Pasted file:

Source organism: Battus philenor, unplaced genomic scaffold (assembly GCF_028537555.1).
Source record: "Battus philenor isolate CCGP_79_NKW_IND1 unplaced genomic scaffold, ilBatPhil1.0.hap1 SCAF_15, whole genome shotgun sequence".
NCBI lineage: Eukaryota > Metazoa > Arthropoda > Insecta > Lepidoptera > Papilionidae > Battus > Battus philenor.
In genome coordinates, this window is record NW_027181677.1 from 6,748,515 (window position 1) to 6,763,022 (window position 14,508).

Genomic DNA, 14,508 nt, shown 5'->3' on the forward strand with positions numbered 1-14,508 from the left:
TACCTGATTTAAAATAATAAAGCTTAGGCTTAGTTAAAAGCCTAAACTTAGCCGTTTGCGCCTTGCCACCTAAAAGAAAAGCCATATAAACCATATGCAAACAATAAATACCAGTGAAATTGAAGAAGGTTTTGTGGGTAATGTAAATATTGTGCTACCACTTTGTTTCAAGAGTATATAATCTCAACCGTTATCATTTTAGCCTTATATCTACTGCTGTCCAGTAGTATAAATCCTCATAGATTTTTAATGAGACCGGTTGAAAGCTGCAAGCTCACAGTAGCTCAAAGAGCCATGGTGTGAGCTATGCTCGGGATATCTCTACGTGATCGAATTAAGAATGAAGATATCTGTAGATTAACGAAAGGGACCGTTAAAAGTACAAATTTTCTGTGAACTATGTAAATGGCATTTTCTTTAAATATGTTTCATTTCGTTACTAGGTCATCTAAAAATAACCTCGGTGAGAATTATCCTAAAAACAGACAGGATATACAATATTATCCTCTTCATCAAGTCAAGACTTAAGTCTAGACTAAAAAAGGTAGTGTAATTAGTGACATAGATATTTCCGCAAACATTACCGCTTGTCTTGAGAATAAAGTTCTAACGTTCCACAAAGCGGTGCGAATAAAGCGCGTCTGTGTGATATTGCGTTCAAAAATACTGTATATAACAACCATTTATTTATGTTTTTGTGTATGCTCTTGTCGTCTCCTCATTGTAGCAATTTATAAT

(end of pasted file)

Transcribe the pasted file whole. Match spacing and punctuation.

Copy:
Source organism: Battus philenor, unplaced genomic scaffold (assembly GCF_028537555.1).
Source record: "Battus philenor isolate CCGP_79_NKW_IND1 unplaced genomic scaffold, ilBatPhil1.0.hap1 SCAF_15, whole genome shotgun sequence".
NCBI lineage: Eukaryota > Metazoa > Arthropoda > Insecta > Lepidoptera > Papilionidae > Battus > Battus philenor.
In genome coordinates, this window is record NW_027181677.1 from 6,748,515 (window position 1) to 6,763,022 (window position 14,508).

Genomic DNA, 14,508 nt, shown 5'->3' on the forward strand with positions numbered 1-14,508 from the left:
TACCTGATTTAAAATAATAAAGCTTAGGCTTAGTTAAAAGCCTAAACTTAGCCGTTTGCGCCTTGCCACCTAAAAGAAAAGCCATATAAACCATATGCAAACAATAAATACCAGTGAAATTGAAGAAGGTTTTGTGGGTAATGTAAATATTGTGCTACCACTTTGTTTCAAGAGTATATAATCTCAACCGTTATCATTTTAGCCTTATATCTACTGCTGTCCAGTAGTATAAATCCTCATAGATTTTTAATGAGACCGGTTGAAAGCTGCAAGCTCACAGTAGCTCAAAGAGCCATGGTGTGAGCTATGCTCGGGATATCTCTACGTGATCGAATTAAGAATGAAGATATCTGTAGATTAACGAAAGGGACCGTTAAAAGTACAAATTTTCTGTGAACTATGTAAATGGCATTTTCTTTAAATATGTTTCATTTCGTTACTAGGTCATCTAAAAATAACCTCGGTGAGAATTATCCTAAAAACAGACAGGATATACAATATTATCCTCTTCATCAAGTCAAGACTTAAGTCTAGACTAAAAAAGGTAGTGTAATTAGTGACATAGATATTTCCGCAAACATTACCGCTTGTCTTGAGAATAAAGTTCTAACGTTCCACAAAGCGGTGCGAATAAAGCGCGTCTGTGTGATATTGCGTTCAAAAATACTGTATATAACAACCATTTATTTATGTTTTTGTGTATGCTCTTGTCGTCTCCTCATTGTAGCAATTTATAAT